No rehearsal. No meet-and-greet. An application of glitter tears from Underwood’s makeup artist and a quick sound check, then it was onto the stage for Molly.

“Molly has always been such a supporter of me. She’s been a rock for me,” Joan said. “To have her honor me like that and just be on stage singing with Carrie Underwood (was amazing). She’s a great kid, and she deserves everything she can get.”

What she got Saturday was a thunderous ovation from a stunned crowd that seemed to be trying to figure out why this 20-year-old with a powerhouse voice isn’t doing anything professionally with it.

Molly also got the hat Underwood wore during her performance of “Drinking Alone” earlier in the night.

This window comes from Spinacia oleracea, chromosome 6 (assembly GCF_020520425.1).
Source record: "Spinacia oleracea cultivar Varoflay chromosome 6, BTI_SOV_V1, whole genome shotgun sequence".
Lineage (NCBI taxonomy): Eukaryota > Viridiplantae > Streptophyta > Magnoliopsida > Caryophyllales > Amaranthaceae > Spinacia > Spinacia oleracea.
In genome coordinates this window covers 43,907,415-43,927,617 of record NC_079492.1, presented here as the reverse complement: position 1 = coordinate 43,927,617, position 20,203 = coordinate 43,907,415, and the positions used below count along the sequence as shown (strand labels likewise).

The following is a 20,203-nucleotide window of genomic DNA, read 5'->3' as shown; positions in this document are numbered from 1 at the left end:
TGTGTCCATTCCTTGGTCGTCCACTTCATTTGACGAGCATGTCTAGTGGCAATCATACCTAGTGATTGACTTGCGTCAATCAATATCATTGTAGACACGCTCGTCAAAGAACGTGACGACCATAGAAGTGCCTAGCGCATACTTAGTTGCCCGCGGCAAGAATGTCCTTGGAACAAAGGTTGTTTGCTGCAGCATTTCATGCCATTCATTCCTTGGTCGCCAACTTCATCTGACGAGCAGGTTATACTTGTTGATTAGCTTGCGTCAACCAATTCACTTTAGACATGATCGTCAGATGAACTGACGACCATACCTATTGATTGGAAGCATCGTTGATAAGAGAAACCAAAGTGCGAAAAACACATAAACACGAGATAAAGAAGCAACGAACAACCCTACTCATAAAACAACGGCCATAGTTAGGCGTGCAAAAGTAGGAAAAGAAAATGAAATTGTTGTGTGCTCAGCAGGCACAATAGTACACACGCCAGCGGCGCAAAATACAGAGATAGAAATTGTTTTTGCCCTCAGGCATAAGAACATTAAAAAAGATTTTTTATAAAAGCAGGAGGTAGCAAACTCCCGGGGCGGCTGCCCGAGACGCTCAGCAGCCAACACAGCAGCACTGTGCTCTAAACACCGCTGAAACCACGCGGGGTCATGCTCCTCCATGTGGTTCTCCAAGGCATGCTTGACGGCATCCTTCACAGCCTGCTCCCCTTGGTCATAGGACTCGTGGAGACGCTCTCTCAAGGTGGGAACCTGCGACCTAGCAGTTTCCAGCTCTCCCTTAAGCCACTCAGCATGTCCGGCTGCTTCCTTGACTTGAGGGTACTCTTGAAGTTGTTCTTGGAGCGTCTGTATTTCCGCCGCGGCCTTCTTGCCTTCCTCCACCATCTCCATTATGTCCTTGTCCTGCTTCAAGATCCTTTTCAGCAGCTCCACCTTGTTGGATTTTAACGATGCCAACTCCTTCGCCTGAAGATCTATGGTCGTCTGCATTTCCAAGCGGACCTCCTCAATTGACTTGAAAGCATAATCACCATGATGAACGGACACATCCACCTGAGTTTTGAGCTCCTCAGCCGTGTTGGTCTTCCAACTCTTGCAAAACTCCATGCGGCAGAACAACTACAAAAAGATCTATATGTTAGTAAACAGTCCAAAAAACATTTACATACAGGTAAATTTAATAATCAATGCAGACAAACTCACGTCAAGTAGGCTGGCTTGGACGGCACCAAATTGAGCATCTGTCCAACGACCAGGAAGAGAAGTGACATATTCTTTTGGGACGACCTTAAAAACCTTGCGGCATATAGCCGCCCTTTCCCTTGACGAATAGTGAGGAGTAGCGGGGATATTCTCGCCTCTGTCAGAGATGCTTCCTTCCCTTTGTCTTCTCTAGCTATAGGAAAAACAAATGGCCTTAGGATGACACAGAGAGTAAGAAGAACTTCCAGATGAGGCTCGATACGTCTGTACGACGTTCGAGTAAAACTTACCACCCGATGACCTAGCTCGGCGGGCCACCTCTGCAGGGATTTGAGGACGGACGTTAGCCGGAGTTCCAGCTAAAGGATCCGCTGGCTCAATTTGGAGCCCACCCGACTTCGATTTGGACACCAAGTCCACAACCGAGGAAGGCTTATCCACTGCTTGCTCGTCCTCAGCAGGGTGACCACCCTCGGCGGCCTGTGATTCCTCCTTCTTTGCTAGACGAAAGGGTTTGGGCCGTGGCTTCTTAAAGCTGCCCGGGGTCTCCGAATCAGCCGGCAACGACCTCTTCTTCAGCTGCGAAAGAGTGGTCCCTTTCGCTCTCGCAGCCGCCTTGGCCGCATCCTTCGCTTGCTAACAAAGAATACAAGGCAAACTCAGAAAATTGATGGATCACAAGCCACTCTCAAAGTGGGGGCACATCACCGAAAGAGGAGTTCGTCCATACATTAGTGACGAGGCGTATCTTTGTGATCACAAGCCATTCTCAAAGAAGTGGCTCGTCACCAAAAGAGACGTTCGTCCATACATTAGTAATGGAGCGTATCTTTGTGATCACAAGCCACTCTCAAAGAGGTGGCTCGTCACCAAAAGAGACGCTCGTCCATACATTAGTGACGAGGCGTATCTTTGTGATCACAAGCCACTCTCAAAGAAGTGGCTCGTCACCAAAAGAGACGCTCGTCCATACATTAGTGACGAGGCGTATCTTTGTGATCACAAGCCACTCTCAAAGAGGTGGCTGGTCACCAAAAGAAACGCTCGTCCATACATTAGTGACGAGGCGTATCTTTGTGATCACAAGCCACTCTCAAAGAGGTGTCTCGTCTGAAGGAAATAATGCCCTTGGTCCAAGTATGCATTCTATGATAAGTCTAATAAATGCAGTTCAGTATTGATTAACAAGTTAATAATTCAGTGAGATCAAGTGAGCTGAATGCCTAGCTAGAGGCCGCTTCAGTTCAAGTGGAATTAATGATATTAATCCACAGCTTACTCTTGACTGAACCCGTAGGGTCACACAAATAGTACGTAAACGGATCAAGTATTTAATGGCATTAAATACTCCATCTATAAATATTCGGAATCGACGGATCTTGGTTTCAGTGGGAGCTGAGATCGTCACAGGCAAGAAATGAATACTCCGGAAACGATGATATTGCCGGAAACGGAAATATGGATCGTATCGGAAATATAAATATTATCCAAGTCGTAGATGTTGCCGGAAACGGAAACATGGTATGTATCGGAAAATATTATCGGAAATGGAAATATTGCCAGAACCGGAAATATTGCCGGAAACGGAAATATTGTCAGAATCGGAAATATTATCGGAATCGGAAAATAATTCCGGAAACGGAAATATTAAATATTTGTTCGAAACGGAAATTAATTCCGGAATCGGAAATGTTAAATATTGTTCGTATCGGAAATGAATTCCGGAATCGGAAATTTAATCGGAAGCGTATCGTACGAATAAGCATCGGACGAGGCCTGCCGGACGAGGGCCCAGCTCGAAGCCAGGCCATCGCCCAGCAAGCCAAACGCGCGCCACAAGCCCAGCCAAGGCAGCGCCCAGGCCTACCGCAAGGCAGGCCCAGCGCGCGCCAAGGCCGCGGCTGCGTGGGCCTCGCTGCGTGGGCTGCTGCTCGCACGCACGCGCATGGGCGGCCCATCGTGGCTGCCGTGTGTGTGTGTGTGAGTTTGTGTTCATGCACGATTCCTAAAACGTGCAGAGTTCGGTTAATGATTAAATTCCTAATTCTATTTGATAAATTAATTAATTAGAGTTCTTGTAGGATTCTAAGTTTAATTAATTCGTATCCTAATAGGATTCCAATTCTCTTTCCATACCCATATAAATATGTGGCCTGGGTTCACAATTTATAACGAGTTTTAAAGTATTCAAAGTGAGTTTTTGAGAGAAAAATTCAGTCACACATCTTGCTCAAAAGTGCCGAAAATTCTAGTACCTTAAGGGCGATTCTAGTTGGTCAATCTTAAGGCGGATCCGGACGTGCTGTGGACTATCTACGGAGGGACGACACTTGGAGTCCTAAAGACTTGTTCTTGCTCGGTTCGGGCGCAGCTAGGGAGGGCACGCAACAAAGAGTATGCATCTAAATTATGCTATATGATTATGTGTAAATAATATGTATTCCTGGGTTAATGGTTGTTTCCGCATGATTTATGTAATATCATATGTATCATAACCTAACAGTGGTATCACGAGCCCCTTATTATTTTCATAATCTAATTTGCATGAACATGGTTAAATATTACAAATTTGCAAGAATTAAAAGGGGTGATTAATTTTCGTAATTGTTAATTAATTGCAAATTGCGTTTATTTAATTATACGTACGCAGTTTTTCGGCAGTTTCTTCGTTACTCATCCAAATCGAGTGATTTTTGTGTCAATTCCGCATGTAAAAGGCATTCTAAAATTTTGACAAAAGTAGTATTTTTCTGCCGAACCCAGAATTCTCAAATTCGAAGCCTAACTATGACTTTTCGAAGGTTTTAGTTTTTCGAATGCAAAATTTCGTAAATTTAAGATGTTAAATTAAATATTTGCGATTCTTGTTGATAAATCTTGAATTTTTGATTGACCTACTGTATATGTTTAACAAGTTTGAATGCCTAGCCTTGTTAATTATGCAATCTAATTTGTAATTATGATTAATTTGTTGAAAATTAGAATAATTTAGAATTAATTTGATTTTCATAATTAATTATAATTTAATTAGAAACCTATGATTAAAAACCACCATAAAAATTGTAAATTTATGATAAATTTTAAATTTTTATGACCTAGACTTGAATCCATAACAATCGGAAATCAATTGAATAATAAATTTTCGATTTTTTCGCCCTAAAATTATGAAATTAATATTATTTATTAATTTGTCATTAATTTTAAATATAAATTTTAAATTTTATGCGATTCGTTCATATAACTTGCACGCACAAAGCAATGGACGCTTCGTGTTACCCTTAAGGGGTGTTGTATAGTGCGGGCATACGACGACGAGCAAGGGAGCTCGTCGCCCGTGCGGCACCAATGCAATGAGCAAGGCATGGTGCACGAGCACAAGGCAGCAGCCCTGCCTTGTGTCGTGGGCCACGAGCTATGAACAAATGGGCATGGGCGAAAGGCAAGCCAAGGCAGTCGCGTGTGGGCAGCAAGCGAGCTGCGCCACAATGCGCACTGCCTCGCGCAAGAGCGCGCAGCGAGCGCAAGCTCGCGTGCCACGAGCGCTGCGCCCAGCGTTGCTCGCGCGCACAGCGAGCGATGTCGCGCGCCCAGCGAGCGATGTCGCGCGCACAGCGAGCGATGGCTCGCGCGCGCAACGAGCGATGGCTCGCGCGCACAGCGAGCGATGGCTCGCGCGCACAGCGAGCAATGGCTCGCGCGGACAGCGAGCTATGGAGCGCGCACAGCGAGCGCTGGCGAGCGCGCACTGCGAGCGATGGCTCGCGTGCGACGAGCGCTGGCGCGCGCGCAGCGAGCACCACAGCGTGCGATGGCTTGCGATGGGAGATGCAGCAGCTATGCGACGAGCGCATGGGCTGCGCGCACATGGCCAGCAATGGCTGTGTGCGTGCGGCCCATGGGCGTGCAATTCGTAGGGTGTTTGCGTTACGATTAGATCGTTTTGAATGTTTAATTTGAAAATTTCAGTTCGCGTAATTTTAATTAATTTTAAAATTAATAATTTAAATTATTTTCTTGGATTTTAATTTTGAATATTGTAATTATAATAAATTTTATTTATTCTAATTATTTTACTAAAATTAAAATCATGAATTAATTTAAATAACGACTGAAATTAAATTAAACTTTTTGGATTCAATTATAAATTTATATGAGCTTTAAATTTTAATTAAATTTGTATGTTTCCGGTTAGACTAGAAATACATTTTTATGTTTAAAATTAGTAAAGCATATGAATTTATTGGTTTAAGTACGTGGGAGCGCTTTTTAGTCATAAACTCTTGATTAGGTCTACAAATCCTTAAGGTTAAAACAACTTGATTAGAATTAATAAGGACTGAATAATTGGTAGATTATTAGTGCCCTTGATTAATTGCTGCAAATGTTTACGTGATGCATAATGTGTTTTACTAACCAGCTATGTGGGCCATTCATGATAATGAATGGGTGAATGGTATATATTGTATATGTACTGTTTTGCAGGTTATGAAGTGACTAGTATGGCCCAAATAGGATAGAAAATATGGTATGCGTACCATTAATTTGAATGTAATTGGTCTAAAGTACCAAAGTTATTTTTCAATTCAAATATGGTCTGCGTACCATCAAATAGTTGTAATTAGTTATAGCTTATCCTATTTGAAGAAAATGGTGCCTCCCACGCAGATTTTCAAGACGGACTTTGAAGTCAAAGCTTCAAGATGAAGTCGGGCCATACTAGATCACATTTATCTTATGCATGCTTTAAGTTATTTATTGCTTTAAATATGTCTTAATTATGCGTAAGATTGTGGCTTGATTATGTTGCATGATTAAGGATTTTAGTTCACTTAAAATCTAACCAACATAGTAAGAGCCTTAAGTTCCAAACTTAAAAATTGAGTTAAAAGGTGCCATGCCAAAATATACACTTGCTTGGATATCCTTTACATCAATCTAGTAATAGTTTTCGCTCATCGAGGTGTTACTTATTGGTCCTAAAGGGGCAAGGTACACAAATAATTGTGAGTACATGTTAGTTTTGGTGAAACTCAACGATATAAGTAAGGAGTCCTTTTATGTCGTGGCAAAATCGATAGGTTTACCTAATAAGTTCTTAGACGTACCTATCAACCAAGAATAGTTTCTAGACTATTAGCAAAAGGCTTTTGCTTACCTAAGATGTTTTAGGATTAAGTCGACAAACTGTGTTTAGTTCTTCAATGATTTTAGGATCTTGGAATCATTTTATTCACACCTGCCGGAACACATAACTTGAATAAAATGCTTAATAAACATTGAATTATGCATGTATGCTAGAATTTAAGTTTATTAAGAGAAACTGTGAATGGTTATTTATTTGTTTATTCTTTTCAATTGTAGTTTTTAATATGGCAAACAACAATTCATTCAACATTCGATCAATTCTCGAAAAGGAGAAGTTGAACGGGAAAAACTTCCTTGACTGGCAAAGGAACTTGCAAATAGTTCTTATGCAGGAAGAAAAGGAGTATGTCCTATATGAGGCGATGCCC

Not to mention high praise from Underwood herself.

“Girl can sing!” Underwood said, reacting to Molly belting out the final notes of “The Champion.” “Molly’s coming after my job, ya’ll.”

As for what the future holds musically for Molly, Joan said the family knows she is “super talented” but they aren’t sure what steps to take to advance that into a singing career.

In the meantime, Molly is focusing on her business studies at Youngstown State. She makes time for music while driving around and singing with her mom. Christmas is on the horizon, and singing holiday songs together is one of their favorite times of the year.

“I never thought this would even happen to where I would even have to consider thinking about (a singing career),” Molly said. “But maybe. I’ve loved country music my whole life. Carrie has made it a dream that I’ve wanted to become a country singer and write those songs that people can relate to.”

Matt Rosenberg is a Tribune-Review assistant multimedia editor. You can contact Matt at 412-320-7937, [email protected] or via Twitter .

TribLIVE commenting policy